plaintiff and completed a number of standard evaluation forms rating plaintiff's limitations and appending his comments. Most significantly, Dr. Kahler indicated that plaintiff is "moderately limited" in her ability to maintain attention and concentration for extended periods; to perform activities within a schedule, maintain regular attendance, and be punctual within customary tolerances; to complete a normal workday and work week without interruptions from psychologically based symptoms and to perform at a consistent pace without an unreasonable number and length of rest periods; and to accept instructions and respond appropriately to criticism from supervisors. R. 203-04. Dr. Kahler included narrative discussions on two of the medical evaluation forms he completed expressing the same overall conclusion regarding plaintiff's limitations and work capacity: "the claimant appears to retain the capacity for moderately complex, low stress work, with few social demands." R. 205, 219. In her decision, the ALJ stated that Dr. Kahler found plaintiff to have "mild limitations on maintaining concentration, adhering to a work schedule, and accepting criticism from supervisors." R. 21. The Commissioner admits that the ALJ's misstatement of the "moderate" limitations identified by Dr. Kahler as only "mild" was error. See Def.'s Resp. Br. [Docket No. 10] at 7. Translating this error to the RFC context, the Commissioner posits that "substantial evidence would have supported a finding that Plaintiff retained the residual functional capacity to perform light work that was not extraordinarily high in stress, was moderately complex, and that required little social interaction." Def.'s Resp. Br. at 9. Thus, the Commissioner properly concedes that the ALJ's RFC and the hypothetical questions she posed to the vocational expert failed to include some of the limitations ascribed to plaintiff by Dr. Kahler, namely, 6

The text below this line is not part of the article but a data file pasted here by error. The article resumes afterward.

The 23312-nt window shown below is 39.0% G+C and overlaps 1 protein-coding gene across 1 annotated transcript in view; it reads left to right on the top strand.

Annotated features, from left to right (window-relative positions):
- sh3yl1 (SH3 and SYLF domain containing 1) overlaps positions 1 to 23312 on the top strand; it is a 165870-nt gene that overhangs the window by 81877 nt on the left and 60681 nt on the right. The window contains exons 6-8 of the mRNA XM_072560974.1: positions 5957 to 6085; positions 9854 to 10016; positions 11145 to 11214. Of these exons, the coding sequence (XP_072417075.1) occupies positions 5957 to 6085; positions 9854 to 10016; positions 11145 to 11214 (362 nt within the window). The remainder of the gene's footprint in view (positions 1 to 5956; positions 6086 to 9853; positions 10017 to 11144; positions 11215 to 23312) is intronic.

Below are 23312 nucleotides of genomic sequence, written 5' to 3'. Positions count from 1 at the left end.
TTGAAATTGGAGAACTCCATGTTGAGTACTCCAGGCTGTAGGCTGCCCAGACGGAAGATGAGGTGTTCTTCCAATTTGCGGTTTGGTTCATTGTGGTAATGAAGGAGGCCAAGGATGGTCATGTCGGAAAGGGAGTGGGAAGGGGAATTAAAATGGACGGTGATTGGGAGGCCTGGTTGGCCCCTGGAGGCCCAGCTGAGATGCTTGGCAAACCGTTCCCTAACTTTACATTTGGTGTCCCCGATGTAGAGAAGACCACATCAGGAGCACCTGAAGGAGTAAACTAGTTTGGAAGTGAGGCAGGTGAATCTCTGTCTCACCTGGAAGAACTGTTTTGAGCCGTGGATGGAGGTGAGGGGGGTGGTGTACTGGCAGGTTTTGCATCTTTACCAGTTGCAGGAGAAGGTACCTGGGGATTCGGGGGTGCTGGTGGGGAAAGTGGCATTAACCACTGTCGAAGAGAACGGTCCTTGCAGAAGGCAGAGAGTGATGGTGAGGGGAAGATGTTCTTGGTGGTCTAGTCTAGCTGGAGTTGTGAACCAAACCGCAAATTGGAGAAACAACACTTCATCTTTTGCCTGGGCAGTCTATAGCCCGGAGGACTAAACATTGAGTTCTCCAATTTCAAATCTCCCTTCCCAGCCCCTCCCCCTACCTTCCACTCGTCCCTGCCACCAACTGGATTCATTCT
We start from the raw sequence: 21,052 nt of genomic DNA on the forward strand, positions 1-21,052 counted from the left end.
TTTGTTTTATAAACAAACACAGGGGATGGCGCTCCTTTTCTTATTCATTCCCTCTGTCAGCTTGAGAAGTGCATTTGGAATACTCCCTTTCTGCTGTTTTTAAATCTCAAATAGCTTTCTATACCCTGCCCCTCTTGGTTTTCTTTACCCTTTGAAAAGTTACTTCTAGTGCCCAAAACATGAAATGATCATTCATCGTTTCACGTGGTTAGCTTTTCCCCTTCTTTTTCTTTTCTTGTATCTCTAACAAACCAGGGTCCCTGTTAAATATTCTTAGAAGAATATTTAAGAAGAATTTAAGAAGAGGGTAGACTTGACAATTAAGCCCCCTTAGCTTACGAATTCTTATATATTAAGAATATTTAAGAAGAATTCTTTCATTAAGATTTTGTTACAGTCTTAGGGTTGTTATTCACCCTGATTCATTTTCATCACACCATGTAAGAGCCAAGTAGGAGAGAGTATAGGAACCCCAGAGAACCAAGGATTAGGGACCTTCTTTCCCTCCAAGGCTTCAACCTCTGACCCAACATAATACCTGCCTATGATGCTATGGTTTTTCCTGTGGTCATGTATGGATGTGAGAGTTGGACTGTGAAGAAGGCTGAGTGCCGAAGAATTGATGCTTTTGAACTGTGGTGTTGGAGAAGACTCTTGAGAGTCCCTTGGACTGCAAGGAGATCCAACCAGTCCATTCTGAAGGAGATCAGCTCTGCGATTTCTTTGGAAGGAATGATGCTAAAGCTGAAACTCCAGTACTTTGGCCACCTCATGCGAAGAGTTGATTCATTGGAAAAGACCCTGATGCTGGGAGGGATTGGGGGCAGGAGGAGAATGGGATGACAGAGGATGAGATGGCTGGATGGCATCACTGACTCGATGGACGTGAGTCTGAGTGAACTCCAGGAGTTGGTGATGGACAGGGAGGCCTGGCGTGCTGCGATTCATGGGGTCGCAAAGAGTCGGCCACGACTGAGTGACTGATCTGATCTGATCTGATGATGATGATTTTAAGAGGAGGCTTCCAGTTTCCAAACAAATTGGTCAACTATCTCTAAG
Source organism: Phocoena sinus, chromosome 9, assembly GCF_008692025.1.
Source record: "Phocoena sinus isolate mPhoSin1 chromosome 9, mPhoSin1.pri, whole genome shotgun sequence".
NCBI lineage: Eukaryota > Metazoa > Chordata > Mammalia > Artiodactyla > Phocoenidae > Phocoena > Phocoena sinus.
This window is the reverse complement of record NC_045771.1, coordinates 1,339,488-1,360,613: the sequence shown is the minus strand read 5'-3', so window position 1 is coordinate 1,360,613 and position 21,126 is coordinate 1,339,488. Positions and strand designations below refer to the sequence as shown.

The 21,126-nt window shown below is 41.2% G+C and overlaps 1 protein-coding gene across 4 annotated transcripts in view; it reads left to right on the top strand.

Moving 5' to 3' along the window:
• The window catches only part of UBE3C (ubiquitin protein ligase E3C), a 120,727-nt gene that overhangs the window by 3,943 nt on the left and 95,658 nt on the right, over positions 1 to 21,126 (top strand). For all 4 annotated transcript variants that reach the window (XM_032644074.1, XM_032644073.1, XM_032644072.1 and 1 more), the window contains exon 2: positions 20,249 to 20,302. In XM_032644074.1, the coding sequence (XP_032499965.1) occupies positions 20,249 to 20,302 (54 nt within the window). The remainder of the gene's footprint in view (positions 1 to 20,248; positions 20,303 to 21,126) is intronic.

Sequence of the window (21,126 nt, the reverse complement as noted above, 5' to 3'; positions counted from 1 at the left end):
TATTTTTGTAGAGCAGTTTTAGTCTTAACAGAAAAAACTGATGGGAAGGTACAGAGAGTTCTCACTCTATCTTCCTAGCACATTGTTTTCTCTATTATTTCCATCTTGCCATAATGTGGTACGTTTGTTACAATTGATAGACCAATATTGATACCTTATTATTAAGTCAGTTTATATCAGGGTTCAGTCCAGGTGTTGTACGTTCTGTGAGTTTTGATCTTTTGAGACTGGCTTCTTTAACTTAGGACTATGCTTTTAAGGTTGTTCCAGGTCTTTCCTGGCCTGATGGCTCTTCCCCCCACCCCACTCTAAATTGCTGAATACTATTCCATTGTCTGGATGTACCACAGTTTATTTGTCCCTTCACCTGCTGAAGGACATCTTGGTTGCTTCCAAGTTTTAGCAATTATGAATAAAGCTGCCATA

limiting plaintiff to moderately complex work with few social demands. Id. Nonetheless, the Commissioner argues that this error was harmless. The Commissioner claims that the ALJ's error was harmless because, even if the vocational expert was presented with all of the limitations that Dr. Kahler ascribed to plaintiff, he would have given the same testimony. That is, the Commissioner argues that the vocational expert would have testified that a person having the RFC found by the ALJ ability to perform light work not extraordinarily high in stress who could perform only moderately complex work with few social demands, would be able to perform the job of bookkeeper. As noted by the Commissioner, the Tenth Circuit has applied the doctrine of harmless error in social security appeals. In Fischer-Ross v. Barnhart, 431 F.3d at 733-34, the Court of Appeals explained that "harmless error analysis . . . may be appropriate to supply a missing dispositive finding . . . where, based on material the ALJ did at least consider (just not properly), we could confidently say that no reasonable administrative factfinder following the correct analysis, could have resolved the factual matter in any other way." Because I conclude that a reasonable administrative factfinder employing the correct analysis could have found plaintiff incapable of performing her past relevant work as a bookkeeper, I find that the ALJ's errors were not harmless. As an initial matter, the Commissioner's argument does not concede enough. The ALJ's RFC (and hypothetical questions) did not mirror the limitation set forth in Dr. Kahler's opinion with regard to plaintiff's stress tolerance. Whereas Dr. Kahler would limit plaintiff to "low stress" work only, the ALJ asked the vocational expert about jobs that would not be "extraordinarily high in stress." R. 45. The ALJ's formulation would 7